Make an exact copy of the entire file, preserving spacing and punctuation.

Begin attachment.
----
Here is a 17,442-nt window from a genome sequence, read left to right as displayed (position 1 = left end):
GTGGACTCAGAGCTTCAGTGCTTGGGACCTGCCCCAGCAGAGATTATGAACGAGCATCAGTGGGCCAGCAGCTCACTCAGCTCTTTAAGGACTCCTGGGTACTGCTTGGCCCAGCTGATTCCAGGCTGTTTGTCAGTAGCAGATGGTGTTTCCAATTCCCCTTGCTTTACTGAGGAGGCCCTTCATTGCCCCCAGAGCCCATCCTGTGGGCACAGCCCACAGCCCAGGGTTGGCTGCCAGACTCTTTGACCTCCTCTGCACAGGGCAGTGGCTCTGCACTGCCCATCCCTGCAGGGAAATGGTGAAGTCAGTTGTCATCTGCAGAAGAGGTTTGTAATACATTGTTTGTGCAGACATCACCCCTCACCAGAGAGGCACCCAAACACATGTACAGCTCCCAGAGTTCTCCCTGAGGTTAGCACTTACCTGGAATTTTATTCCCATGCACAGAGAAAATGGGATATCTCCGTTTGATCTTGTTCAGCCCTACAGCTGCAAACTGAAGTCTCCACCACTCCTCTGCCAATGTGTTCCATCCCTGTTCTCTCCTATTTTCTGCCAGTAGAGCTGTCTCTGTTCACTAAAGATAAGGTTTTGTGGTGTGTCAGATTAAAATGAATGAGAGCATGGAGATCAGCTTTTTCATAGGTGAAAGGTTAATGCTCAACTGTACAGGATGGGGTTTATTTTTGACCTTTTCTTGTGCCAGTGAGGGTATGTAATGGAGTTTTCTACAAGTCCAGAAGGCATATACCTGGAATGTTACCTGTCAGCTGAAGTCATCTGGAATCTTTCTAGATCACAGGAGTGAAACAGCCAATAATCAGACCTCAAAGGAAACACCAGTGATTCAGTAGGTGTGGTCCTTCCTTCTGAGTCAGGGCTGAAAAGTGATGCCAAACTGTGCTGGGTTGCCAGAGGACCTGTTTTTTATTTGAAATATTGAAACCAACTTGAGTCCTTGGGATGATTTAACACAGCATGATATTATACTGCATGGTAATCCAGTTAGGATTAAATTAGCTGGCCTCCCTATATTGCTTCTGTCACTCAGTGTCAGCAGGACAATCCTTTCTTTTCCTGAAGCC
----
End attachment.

Here is a 17,442-nt window from a genome sequence, read left to right as displayed (position 1 = left end):
GTGGACTCAGAGCTTCAGTGCTTGGGACCTGCCCCAGCAGAGATTATGAACGAGCATCAGTGGGCCAGCAGCTCACTCAGCTCTTTAAGGACTCCTGGGTACTGCTTGGCCCAGCTGATTCCAGGCTGTTTGTCAGTAGCAGATGGTGTTTCCAATTCCCCTTGCTTTACTGAGGAGGCCCTTCATTGCCCCCAGAGCCCATCCTGTGGGCACAGCCCACAGCCCAGGGTTGGCTGCCAGACTCTTTGACCTCCTCTGCACAGGGCAGTGGCTCTGCACTGCCCATCCCTGCAGGGAAATGGTGAAGTCAGTTGTCATCTGCAGAAGAGGTTTGTAATACATTGTTTGTGCAGACATCACCCCTCACCAGAGAGGCACCCAAACACATGTACAGCTCCCAGAGTTCTCCCTGAGGTTAGCACTTACCTGGAATTTTATTCCCATGCACAGAGAAAATGGGATATCTCCGTTTGATCTTGTTCAGCCCTACAGCTGCAAACTGAAGTCTCCACCACTCCTCTGCCAATGTGTTCCATCCCTGTTCTCTCCTATTTTCTGCCAGTAGAGCTGTCTCTGTTCACTAAAGATAAGGTTTTGTGGTGTGTCAGATTAAAATGAATGAGAGCATGGAGATCAGCTTTTTCATAGGTGAAAGGTTAATGCTCAACTGTACAGGATGGGGTTTATTTTTGACCTTTTCTTGTGCCAGTGAGGGTATGTAATGGAGTTTTCTACAAGTCCAGAAGGCATATACCTGGAATGTTACCTGTCAGCTGAAGTCATCTGGAATCTTTCTAGATCACAGGAGTGAAACAGCCAATAATCAGACCTCAAAGGAAACACCAGTGATTCAGTAGGTGTGGTCCTTCCTTCTGAGTCAGGGCTGAAAAGTGATGCCAAACTGTGCTGGGTTGCCAGAGGACCTGTTTTTTATTTGAAATATTGAAACCAACTTGAGTCCTTGGGATGATTTAACACAGCATGATATTATACTGCATGGTAATCCAGTTAGGATTAAATTAGCTGGCCTCCCTATATTGCTTCTGTCACTCAGTGTCAGCAGGACAATCCTTTCTTTTCCTGAAGCC